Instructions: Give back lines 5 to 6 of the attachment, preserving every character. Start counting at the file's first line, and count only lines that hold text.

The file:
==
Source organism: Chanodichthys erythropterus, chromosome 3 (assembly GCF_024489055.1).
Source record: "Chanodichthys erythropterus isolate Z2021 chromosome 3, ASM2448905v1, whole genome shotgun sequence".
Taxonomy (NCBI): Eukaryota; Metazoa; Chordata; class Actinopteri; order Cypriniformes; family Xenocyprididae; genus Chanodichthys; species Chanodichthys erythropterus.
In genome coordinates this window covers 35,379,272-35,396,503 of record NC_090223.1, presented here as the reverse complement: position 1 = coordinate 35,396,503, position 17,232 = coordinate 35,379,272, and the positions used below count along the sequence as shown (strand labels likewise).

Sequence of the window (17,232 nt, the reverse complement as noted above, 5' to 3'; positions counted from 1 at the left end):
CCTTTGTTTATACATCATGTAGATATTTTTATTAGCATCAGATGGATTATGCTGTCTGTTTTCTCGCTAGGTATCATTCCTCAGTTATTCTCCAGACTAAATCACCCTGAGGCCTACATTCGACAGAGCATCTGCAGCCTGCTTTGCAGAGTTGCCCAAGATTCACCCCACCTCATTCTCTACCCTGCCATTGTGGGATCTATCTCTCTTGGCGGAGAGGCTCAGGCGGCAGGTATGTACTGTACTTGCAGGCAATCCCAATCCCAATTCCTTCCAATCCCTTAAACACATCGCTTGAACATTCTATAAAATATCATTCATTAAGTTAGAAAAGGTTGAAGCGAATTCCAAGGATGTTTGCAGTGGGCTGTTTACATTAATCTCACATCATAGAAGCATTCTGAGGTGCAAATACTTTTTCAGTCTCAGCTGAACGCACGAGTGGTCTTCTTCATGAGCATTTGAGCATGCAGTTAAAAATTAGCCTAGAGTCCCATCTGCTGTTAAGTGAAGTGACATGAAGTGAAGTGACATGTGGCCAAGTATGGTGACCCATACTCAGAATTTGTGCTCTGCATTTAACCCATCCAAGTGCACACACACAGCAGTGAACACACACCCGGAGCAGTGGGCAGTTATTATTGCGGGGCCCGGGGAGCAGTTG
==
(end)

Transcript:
Sequence of the window (17,232 nt, the reverse complement as noted above, 5' to 3'; positions counted from 1 at the left end):
CCTTTGTTTATACATCATGTAGATATTTTTATTAGCATCAGATGGATTATGCTGTCTGTTTTCTCGCTAGGTATCATTCCTCAGTTATTCTCCAGACTAAATCACCCTGAGGCCTACATTCGACAGAGCATCTGCAGCCTGCTTTGCAGAGTTGCCCAAGATTCACCCCACCTCATTCTCTACCCTGCCATTGTGGGATCTATCTCTCTTGGCGGAGAGGCTCAGGCGGCAGGTATGTACTGTACTTGCAGGCAATCCCAATCCCAATTCCTTCCAATCCCTTAAACACATCGCTTGAACATTCTATAAAATATCATTCATTAAGTTAGAAAAGGTTGAAGCGAATTCCAAGGATGTTTGCAGTGGGCTGTTTACATTAATCTCACATCATAGAAGCATTCTGAGGTGCAAATACTTTTTCAGTCTCAGCTGAACGCACGAGTGGTCTTCTTCATGAGCATTTGAGCATGCAGTTAAAAATTAGCCTAGAGTCCCATCTGCTGTTAAGTGAAGTGACATGAAGTGAAGTGACATGTGGCCAAGTATGGTGACCCATACTCAGAATTTGTGCTCTGCATTTAACCCATCCAAGTGCACACACACAGCAGTGAACACACACCCGGAGCAGTGGGCAGTTATTATTGCGGGGCCCGGGGAGCAGTTG